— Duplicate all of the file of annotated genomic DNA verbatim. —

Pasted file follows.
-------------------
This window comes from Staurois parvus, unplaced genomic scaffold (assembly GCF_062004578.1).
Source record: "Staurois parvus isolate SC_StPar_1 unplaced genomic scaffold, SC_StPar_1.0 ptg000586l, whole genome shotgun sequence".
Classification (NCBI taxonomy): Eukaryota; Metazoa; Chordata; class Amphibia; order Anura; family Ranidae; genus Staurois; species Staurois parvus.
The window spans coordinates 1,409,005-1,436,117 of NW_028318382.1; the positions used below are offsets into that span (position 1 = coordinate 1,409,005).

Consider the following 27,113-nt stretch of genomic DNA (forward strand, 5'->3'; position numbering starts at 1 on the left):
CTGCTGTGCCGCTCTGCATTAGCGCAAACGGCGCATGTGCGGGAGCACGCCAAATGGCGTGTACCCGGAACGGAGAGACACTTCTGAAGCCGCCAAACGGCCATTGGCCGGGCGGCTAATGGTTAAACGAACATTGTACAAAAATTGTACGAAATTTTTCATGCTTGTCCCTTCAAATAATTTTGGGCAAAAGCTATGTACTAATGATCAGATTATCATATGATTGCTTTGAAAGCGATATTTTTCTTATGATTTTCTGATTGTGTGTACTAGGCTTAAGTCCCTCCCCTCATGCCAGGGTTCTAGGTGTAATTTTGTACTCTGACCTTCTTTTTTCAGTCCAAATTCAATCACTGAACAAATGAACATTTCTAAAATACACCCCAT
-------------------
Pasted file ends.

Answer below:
This window comes from Staurois parvus, unplaced genomic scaffold (assembly GCF_062004578.1).
Source record: "Staurois parvus isolate SC_StPar_1 unplaced genomic scaffold, SC_StPar_1.0 ptg000586l, whole genome shotgun sequence".
Classification (NCBI taxonomy): Eukaryota; Metazoa; Chordata; class Amphibia; order Anura; family Ranidae; genus Staurois; species Staurois parvus.
The window spans coordinates 1,409,005-1,436,117 of NW_028318382.1; the positions used below are offsets into that span (position 1 = coordinate 1,409,005).

Consider the following 27,113-nt stretch of genomic DNA (forward strand, 5'->3'; position numbering starts at 1 on the left):
CTGCTGTGCCGCTCTGCATTAGCGCAAACGGCGCATGTGCGGGAGCACGCCAAATGGCGTGTACCCGGAACGGAGAGACACTTCTGAAGCCGCCAAACGGCCATTGGCCGGGCGGCTAATGGTTAAACGAACATTGTACAAAAATTGTACGAAATTTTTCATGCTTGTCCCTTCAAATAATTTTGGGCAAAAGCTATGTACTAATGATCAGATTATCATATGATTGCTTTGAAAGCGATATTTTTCTTATGATTTTCTGATTGTGTGTACTAGGCTTAAGTCCCTCCCCTCATGCCAGGGTTCTAGGTGTAATTTTGTACTCTGACCTTCTTTTTTCAGTCCAAATTCAATCACTGAACAAATGAACATTTCTAAAATACACCCCAT